Cory Livingood of Stratton, Vermont, is an icicle farmer. He and his team grow and harvest massive numbers of icicles to build magnificent ice constructions at ski resorts. Livingood works for a firm called Ice Castles that constructs ice archways, caves, slides, and other installations.


From WCAX:

There's an art and science to Livingood's work. He and his team grow more than 5,000 icicles a day, and then carry bags of fragile spears into the castles cementing them in place with slush.

"We use vertical ones to make it taller and horizontal ones to fill in the places between them," said Livingood.

Sprinklers close the gaps coating and strengthening the ice until its supports human weight. Each completed ice castle gives visitors 10,000 tons of ice to explore.

"I just want you to feel like you are in a different place. You know an ice wonderland," said Livingood.

Odd Jobs: Icicle Farmer (WCAX)

Very big thinkers ponder: "What do you think about machines that think?"


Over at BB pal John Brockman's, nearly 200 very smart people, like Daniel C. Dennett, Brian Eno, Alison Gopnik, Nina Jablonski, Peter Norvig, and Rodney Brooks, ponder the EDGE Annual Question of 2015: What do you think about machines that think?

Read the rest

Video: "How Electric Light Changed The Night"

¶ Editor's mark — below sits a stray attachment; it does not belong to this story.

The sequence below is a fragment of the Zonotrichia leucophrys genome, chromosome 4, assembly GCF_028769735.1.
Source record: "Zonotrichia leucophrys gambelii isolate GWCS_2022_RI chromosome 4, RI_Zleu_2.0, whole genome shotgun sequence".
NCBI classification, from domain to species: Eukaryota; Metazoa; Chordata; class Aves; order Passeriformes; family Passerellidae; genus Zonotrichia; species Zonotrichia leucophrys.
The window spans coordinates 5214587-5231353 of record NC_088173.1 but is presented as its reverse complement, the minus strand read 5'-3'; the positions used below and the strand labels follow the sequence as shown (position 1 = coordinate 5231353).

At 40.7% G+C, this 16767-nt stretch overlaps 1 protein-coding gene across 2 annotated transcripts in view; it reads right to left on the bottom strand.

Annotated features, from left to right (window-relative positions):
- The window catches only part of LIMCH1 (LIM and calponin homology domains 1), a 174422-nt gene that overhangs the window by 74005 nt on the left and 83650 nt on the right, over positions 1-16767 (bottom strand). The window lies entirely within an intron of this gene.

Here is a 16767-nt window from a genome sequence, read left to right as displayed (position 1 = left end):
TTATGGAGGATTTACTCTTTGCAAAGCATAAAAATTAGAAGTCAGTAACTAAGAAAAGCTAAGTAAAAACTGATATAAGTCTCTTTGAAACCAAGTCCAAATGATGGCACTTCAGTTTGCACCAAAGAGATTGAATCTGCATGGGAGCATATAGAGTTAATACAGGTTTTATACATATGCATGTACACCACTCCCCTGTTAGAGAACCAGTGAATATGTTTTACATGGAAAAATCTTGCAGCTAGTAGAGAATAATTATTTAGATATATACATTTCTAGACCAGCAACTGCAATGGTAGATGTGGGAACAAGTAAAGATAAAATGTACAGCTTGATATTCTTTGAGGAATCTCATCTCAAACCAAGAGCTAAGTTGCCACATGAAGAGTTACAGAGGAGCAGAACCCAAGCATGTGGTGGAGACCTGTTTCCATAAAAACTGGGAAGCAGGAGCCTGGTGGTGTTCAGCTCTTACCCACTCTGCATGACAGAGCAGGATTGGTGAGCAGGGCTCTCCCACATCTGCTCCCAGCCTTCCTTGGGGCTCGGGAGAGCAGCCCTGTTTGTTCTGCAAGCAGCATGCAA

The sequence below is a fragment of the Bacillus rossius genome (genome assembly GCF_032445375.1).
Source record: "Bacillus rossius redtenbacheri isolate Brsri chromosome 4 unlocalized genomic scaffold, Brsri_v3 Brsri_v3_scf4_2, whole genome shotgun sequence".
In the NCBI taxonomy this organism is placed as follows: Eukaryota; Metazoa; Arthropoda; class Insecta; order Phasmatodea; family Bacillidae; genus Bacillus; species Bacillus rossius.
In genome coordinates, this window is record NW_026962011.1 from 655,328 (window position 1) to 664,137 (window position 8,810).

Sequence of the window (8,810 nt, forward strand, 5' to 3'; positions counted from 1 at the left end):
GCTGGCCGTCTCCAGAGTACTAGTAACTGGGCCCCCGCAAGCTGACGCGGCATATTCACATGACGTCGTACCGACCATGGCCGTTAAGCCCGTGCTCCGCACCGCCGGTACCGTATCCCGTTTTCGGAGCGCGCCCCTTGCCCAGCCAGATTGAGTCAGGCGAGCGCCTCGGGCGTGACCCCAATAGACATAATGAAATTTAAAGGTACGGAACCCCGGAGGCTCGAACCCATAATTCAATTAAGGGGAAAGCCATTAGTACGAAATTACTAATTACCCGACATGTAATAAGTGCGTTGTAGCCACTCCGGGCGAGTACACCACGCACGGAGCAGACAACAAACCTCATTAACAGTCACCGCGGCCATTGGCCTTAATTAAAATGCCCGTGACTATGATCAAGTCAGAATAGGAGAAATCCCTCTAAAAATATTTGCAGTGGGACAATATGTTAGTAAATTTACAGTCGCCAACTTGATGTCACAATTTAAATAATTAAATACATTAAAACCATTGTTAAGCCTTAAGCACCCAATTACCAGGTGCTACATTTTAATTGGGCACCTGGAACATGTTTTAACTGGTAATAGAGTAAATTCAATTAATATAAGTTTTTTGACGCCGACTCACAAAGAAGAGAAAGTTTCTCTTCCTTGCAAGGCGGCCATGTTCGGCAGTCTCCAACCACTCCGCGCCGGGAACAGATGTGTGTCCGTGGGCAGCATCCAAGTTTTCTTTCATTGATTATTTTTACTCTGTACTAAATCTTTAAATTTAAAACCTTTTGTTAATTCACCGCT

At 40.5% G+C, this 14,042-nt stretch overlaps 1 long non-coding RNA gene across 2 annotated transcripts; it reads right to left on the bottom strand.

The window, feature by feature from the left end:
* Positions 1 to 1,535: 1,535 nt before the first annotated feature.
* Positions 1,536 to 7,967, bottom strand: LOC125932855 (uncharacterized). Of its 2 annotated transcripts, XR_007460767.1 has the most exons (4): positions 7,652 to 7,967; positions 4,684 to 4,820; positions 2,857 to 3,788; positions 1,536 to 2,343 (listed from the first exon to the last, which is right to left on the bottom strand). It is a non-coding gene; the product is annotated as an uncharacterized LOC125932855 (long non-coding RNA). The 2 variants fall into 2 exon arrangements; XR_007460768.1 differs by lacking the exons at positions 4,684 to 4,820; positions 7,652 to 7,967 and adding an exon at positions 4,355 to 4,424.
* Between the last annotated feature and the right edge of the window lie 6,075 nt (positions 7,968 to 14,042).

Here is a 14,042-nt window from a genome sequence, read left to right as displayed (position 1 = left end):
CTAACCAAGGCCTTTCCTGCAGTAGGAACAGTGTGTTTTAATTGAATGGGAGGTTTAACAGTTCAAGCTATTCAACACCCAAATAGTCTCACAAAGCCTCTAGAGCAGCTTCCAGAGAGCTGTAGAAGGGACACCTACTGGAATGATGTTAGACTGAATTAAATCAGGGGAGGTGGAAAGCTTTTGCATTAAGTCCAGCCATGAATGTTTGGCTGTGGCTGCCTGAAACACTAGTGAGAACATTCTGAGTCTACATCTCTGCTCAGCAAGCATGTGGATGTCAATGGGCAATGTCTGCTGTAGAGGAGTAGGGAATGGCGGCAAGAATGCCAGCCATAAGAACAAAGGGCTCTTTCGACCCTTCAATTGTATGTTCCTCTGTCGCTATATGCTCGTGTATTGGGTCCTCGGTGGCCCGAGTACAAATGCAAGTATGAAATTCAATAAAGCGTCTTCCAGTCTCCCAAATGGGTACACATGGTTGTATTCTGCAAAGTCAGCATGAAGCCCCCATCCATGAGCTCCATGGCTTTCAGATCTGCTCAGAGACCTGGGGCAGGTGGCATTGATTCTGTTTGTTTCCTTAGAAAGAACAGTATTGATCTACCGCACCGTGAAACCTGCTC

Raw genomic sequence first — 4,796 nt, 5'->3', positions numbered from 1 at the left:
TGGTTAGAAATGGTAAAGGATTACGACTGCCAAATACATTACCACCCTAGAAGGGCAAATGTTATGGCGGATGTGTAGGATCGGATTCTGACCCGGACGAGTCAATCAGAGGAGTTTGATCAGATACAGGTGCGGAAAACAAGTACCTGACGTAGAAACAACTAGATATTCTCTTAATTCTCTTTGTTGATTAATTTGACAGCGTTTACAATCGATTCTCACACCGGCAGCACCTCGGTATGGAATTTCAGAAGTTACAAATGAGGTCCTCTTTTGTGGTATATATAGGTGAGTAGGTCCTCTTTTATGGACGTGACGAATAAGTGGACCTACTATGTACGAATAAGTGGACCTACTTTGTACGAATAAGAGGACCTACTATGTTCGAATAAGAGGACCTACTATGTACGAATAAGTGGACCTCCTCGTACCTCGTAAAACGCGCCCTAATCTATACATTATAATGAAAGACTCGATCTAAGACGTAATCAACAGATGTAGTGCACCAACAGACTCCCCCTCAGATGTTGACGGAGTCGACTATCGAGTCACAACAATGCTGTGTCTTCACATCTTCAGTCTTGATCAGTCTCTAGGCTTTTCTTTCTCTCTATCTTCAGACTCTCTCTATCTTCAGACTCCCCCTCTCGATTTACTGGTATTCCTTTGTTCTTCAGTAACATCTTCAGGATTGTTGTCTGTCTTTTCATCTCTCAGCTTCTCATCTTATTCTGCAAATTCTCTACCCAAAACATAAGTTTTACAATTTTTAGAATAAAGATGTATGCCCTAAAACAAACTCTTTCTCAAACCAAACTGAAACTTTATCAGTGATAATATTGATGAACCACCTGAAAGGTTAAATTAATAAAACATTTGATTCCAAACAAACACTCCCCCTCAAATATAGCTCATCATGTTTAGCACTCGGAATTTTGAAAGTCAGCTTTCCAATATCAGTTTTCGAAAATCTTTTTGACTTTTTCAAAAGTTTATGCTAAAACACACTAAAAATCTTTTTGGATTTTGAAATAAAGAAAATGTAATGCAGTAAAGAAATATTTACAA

KQED's Deep Look on "How Electric Light Changed The Night" (for better and perhaps worse).

Moog brings back its famed 1973 modular synthesizers


Moog Music has reproduced a limited edition of its three iconic 1973 synthesizers including the System 55 (seen above with optional keyboard) that can be yours for just $35,000. Video below.

Read the rest

Stan Lee on "To Tell The Truth" game show (1970)

Here's Stan Lee on a 1970 episode of To Tell The Truth, a fun game show where a panel of celebrities had to identify an individual with an unusual profession (in this case, comic book creator) among a group of impostors.

Read the rest

School bus has "Satanic" brake lights


Some Memphis, Tennessee parents are outraged at what they perceive to be Satanic symbols in the brake lights of a public school bus. From WMC:

(One) parent snapped a photo when she noticed the shape of an upside down, five-pointed star outlined in the brake lights of a school bus that was stopped in Cordova.

"Anyone who fears a God, if not God and Jesus Christ, should be outraged," she said...

On social media, parents are arguing both sides of the debate. Some say the brake lights are a subliminal pagan message, while others say it's just an unintentional design.

Neither Durham School Services nor the school district would answer any questions about the bus' brake lights.

"Parent outraged over possible pentagram symbol on Mid-South bus"

Video: To the Batstroller!

"Batmobile Baby Stroller" (Super-Fan Builds)

Marky Ramone's new memoir

A teaser from Marky Ramone's new memoir Punk Rock Blitzkrieg: My Life As a Ramone:


We were back at Los Angeles International Airport waiting for our baggage to slide down the ramp and swing around the carousel. I knew what everyone's stuff looked like more or less, and the Ramones' luggage wasn't on the first cart unloaded. A situation like this one required patience, and Dee Dee didn't have any. He edged up to the carousel and eyed a particular red American Tourister suitcase that had already circled around once, unclaimed.